The Benefits of Prenatal Diagnosis
Considering prenatal diagnosis once pregnancy is achieved is an important and complex decision. Although there are a wide variety of screening options available, prenatal diagnosis is the most accurate method for detecting chromosome abnormalities, such as Down syndrome. Diseases like cystic fibrosis, Tay-Sachs, sickle cell anemia, and thalassemias can be tested for if the parents are known to be carriers for these genetic diseases. Because prenatal diagnostic testing allows genetic experts to test placental cells directly, the results are diagnostic and specific for the fetus.
There are two different prenatal diagnostic tests, chorionic villus sampling (CVS) and amniocentesis. CVS is a procedure in which a small amount of tissue (chorionic villi) is obtained from the developing placenta at approximately 10-13 weeks of pregnancy. The tissue is then evaluated for chromosome abnormalities, and if indicated, specific genetic diseases. The primary advantage to CVS is that this test can be performed much earlier in pregnancy than amniocentesis. However, CVS does not detect neural tube defects (spina bifida, meningomyelocele or anencephaly). Therefore, patients who opt to pursue CVS undergo an AFP blood test and a high-resolution ultrasound later in pregnancy to screen for these defects. Also, approximately one percent of all CVS results will show a mixture of normal and abnormal chromosomes, which is called mosaicism. The majority of the fetuses in these pregnancies are normal, however additional testing, including amniocentesis, may be indicated.
CVS can be performed one of two ways depending on the location of the placenta within the uterus. The transcervical method is performed by inserting a thin catheter, guided by ultrasound, through the vagina and cervix to reach the chorionic villi. The transabdominal method is similar to amniocentesis. Using ultrasound, a thin needle is inserted through the mother's abdominal wall to obtain a small amount of tissue. In either case, this placental tissue is then sent for analysis.
Amniocentesis is typically performed between 16-20 weeks of pregnancy. Under ultrasound guidance, a thin needle is inserted through the mother's abdominal wall into the amniotic fluid surrounding the fetus. A small amount of fluid is then taken and analyzed for chromosome abnormalities, neural tube defects, and if indicated, specified genetic diseases. The main benefit to amniocentesis is that although it is performed later in pregnancy, it is possible to test for genetic disorders, including chromosome abnormalities and specific genetic diseases, AND neural tube defects, such as spina bifida, all at once.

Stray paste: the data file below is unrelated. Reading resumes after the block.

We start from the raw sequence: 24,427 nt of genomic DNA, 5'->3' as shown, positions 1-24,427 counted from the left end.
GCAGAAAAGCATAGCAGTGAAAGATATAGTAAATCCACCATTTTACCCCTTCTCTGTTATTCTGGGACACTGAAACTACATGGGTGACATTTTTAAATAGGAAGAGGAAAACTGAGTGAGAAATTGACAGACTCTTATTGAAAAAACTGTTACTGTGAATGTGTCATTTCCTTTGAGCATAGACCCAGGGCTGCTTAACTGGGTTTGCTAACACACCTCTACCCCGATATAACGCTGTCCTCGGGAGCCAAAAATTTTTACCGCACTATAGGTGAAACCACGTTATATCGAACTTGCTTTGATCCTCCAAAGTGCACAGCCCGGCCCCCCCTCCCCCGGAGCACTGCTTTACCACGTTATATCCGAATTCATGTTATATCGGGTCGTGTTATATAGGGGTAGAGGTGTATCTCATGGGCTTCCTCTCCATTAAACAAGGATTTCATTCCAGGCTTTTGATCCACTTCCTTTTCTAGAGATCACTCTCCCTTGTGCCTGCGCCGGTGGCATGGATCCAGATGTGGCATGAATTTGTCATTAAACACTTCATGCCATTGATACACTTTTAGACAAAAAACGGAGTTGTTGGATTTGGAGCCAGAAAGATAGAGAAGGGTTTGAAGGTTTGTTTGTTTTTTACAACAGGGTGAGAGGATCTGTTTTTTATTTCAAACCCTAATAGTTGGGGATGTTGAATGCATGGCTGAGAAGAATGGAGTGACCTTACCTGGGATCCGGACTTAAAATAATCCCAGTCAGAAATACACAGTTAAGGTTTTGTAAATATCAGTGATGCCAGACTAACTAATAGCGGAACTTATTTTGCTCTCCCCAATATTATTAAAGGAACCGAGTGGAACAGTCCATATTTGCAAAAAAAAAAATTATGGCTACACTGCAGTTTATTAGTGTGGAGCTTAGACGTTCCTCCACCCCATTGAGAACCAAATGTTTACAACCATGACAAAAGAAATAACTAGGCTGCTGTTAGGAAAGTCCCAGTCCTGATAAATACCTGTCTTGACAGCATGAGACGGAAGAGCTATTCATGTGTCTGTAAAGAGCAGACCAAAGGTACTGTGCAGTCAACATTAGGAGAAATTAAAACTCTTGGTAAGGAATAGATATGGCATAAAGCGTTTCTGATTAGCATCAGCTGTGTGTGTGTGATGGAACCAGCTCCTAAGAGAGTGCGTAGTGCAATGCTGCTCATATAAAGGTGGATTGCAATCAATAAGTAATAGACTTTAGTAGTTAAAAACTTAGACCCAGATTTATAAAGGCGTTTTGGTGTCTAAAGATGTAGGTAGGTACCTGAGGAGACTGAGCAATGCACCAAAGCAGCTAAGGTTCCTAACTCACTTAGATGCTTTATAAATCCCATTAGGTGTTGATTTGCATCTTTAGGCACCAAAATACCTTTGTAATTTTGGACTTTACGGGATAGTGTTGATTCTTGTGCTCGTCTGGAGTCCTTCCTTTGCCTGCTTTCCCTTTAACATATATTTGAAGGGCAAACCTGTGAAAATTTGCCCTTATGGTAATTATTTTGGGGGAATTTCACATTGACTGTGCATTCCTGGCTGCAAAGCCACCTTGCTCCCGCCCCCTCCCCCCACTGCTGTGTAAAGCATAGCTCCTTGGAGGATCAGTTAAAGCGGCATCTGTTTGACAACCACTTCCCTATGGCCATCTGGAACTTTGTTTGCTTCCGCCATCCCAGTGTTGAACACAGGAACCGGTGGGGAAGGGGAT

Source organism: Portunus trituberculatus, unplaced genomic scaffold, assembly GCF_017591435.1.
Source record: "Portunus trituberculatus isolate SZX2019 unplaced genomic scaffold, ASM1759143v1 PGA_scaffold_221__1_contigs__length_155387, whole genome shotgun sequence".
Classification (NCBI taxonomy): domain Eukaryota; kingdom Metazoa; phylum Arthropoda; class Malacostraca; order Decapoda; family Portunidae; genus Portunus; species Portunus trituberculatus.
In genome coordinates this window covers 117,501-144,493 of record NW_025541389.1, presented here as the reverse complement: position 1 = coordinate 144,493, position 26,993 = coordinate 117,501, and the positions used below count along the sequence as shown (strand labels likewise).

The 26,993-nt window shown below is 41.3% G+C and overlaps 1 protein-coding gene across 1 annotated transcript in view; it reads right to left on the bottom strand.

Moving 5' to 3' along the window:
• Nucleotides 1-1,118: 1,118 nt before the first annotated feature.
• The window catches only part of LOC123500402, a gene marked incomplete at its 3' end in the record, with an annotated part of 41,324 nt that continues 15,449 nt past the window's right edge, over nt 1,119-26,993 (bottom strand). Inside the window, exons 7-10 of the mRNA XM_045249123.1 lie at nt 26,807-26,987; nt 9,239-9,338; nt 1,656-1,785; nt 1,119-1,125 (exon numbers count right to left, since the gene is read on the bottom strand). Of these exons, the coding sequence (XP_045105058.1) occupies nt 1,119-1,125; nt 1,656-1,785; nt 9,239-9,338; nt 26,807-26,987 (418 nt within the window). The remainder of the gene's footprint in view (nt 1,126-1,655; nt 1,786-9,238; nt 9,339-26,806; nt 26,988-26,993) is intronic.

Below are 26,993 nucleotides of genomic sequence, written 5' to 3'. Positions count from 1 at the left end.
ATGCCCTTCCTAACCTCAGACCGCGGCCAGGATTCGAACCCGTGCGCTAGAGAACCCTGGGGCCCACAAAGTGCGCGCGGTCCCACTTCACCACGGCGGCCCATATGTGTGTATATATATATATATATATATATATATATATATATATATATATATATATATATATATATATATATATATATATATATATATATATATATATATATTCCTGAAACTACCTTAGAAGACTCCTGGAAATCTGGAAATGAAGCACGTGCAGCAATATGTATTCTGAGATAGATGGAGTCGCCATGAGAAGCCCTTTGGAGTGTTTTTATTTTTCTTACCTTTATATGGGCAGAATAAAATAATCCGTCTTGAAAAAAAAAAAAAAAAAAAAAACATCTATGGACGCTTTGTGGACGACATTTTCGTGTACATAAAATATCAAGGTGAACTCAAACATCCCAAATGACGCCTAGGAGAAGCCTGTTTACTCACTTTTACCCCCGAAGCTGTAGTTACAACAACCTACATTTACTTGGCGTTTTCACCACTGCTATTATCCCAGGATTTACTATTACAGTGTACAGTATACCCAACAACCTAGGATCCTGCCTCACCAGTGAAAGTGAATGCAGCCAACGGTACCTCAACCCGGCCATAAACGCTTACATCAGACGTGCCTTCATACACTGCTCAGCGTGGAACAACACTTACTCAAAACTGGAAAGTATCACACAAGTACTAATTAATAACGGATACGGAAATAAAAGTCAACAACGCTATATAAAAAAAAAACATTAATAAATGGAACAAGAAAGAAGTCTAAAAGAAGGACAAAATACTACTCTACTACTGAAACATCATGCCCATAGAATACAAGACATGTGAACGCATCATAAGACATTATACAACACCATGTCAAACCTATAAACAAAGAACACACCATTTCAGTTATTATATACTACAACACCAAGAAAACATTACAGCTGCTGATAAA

Whether patients choose CVS or amniocentesis, it is possible to obtain the same information with either procedure. However for patients who choose CVS, it is necessary to do a follow up blood test and detailed ultrasound in the second trimester to rule out neural tube defects. It should be noted that the results from this blood test and ultrasound are not as conclusive on neural tube defects as the results from an amniocentesis. Because both procedures are considered invasive, meaning that it is necessary to enter the womb with either a needle or a catheter in order to obtain cells, there is a small risk of miscarriage due to the procedures. The risk for either CVS or amniocentesis is approximately 1/200. Diagnostic results from either procedure take about ten days to be completed.
Regardless of whether you are considering CVS or amniocentesis, genetic counseling is an important step in your overall decision-making process and in assessing your risk factors for genetic disorders. Genetic counselors are available to discuss in further detail the benefits, limitations, and risks for prenatal diagnostic testing in order for you to make the best decision for you and your family.
-- Kendall Glynn, MS, CGC, Certified Genetic Counselor, California Pacific Medical Center